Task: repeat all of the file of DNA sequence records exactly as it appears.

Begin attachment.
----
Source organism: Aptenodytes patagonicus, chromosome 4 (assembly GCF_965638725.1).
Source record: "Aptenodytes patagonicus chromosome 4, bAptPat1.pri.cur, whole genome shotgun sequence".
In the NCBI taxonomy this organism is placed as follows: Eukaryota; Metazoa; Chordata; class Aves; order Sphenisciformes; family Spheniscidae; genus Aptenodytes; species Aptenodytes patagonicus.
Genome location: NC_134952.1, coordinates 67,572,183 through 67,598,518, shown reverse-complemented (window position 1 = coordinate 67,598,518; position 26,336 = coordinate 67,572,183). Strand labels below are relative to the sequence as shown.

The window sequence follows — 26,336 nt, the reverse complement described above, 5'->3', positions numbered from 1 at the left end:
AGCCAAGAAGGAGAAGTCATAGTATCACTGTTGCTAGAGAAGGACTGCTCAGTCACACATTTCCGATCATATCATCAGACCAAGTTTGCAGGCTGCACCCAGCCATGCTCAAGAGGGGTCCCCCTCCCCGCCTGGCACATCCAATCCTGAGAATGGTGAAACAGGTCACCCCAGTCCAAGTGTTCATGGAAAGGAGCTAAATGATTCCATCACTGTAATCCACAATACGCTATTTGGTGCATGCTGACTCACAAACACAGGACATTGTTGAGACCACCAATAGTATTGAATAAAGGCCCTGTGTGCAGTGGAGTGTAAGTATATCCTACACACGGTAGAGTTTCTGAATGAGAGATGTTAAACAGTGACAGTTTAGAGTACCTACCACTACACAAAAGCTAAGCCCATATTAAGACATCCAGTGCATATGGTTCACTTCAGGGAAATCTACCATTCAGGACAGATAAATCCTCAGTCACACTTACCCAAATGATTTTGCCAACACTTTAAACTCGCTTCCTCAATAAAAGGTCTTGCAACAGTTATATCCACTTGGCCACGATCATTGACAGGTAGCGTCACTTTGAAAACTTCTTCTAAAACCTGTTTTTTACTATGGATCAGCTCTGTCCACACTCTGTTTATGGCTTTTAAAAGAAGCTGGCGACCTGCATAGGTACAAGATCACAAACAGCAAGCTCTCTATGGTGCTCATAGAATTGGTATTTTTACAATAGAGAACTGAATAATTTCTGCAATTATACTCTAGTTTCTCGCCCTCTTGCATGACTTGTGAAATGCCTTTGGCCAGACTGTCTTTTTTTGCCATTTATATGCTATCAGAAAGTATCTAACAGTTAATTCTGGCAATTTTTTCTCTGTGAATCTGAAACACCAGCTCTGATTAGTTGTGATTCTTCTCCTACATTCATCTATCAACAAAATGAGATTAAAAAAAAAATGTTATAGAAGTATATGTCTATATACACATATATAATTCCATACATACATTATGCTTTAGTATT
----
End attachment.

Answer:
Source organism: Aptenodytes patagonicus, chromosome 4 (assembly GCF_965638725.1).
Source record: "Aptenodytes patagonicus chromosome 4, bAptPat1.pri.cur, whole genome shotgun sequence".
In the NCBI taxonomy this organism is placed as follows: Eukaryota; Metazoa; Chordata; class Aves; order Sphenisciformes; family Spheniscidae; genus Aptenodytes; species Aptenodytes patagonicus.
Genome location: NC_134952.1, coordinates 67,572,183 through 67,598,518, shown reverse-complemented (window position 1 = coordinate 67,598,518; position 26,336 = coordinate 67,572,183). Strand labels below are relative to the sequence as shown.

The window sequence follows — 26,336 nt, the reverse complement described above, 5'->3', positions numbered from 1 at the left end:
AGCCAAGAAGGAGAAGTCATAGTATCACTGTTGCTAGAGAAGGACTGCTCAGTCACACATTTCCGATCATATCATCAGACCAAGTTTGCAGGCTGCACCCAGCCATGCTCAAGAGGGGTCCCCCTCCCCGCCTGGCACATCCAATCCTGAGAATGGTGAAACAGGTCACCCCAGTCCAAGTGTTCATGGAAAGGAGCTAAATGATTCCATCACTGTAATCCACAATACGCTATTTGGTGCATGCTGACTCACAAACACAGGACATTGTTGAGACCACCAATAGTATTGAATAAAGGCCCTGTGTGCAGTGGAGTGTAAGTATATCCTACACACGGTAGAGTTTCTGAATGAGAGATGTTAAACAGTGACAGTTTAGAGTACCTACCACTACACAAAAGCTAAGCCCATATTAAGACATCCAGTGCATATGGTTCACTTCAGGGAAATCTACCATTCAGGACAGATAAATCCTCAGTCACACTTACCCAAATGATTTTGCCAACACTTTAAACTCGCTTCCTCAATAAAAGGTCTTGCAACAGTTATATCCACTTGGCCACGATCATTGACAGGTAGCGTCACTTTGAAAACTTCTTCTAAAACCTGTTTTTTACTATGGATCAGCTCTGTCCACACTCTGTTTATGGCTTTTAAAAGAAGCTGGCGACCTGCATAGGTACAAGATCACAAACAGCAAGCTCTCTATGGTGCTCATAGAATTGGTATTTTTACAATAGAGAACTGAATAATTTCTGCAATTATACTCTAGTTTCTCGCCCTCTTGCATGACTTGTGAAATGCCTTTGGCCAGACTGTCTTTTTTTGCCATTTATATGCTATCAGAAAGTATCTAACAGTTAATTCTGGCAATTTTTTCTCTGTGAATCTGAAACACCAGCTCTGATTAGTTGTGATTCTTCTCCTACATTCATCTATCAACAAAATGAGATTAAAAAAAAAATGTTATAGAAGTATATGTCTATATACACATATATAATTCCATACATACATTATGCTTTAGTATT